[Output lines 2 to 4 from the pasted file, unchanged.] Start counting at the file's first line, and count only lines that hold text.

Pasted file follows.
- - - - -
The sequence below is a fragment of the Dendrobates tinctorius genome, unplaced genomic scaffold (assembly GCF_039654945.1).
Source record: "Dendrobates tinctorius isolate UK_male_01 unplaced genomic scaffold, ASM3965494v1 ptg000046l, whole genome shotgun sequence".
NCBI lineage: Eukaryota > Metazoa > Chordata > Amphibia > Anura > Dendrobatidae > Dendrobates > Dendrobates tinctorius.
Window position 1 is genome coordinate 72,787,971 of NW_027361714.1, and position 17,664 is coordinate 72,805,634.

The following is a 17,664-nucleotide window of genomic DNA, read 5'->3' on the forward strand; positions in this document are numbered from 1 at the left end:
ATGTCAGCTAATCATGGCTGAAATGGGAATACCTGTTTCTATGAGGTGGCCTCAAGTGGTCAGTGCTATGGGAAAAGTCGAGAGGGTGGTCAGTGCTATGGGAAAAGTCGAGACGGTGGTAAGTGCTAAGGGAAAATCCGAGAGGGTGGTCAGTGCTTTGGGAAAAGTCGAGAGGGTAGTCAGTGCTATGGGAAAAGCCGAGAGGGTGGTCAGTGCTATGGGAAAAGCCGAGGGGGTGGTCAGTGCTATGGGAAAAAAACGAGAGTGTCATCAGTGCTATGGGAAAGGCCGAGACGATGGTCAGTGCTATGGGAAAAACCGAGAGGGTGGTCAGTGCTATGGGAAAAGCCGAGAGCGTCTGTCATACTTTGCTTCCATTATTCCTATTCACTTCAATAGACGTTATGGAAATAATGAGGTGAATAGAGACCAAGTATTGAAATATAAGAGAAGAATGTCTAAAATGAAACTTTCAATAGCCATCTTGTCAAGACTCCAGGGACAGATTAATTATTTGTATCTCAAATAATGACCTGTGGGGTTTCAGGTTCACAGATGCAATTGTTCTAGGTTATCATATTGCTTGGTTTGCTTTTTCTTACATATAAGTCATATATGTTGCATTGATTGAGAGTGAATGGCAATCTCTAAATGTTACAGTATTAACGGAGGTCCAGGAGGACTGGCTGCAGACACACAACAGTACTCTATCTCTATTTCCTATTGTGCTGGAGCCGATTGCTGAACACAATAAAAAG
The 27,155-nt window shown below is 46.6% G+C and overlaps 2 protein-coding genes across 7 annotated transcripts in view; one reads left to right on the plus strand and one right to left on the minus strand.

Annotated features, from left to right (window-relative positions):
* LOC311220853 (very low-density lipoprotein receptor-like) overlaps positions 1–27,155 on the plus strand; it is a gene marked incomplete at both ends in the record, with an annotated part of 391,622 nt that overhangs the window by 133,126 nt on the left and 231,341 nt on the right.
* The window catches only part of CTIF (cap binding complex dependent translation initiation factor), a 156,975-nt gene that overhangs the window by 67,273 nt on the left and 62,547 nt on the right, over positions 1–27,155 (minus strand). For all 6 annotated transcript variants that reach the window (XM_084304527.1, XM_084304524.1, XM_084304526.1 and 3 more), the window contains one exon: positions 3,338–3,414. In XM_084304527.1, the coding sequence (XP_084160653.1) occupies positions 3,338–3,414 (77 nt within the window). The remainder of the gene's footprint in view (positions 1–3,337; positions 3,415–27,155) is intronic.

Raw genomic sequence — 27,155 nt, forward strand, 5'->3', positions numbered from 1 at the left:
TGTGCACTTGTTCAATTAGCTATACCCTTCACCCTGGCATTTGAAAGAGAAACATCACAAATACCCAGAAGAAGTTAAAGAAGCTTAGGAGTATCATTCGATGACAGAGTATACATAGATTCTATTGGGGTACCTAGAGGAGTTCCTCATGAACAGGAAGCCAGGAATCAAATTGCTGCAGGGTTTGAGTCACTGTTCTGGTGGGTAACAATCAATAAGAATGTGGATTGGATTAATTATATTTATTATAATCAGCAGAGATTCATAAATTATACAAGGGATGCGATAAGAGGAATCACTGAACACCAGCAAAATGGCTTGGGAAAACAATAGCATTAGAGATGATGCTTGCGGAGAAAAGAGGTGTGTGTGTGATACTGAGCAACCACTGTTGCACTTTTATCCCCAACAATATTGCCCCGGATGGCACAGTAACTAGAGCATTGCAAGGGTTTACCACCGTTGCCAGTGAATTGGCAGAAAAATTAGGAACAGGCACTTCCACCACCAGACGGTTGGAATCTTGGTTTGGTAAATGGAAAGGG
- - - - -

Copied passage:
Source record: "Dendrobates tinctorius isolate UK_male_01 unplaced genomic scaffold, ASM3965494v1 ptg000046l, whole genome shotgun sequence".
NCBI lineage: Eukaryota > Metazoa > Chordata > Amphibia > Anura > Dendrobatidae > Dendrobates > Dendrobates tinctorius.
Window position 1 is genome coordinate 72,787,971 of NW_027361714.1, and position 17,664 is coordinate 72,805,634.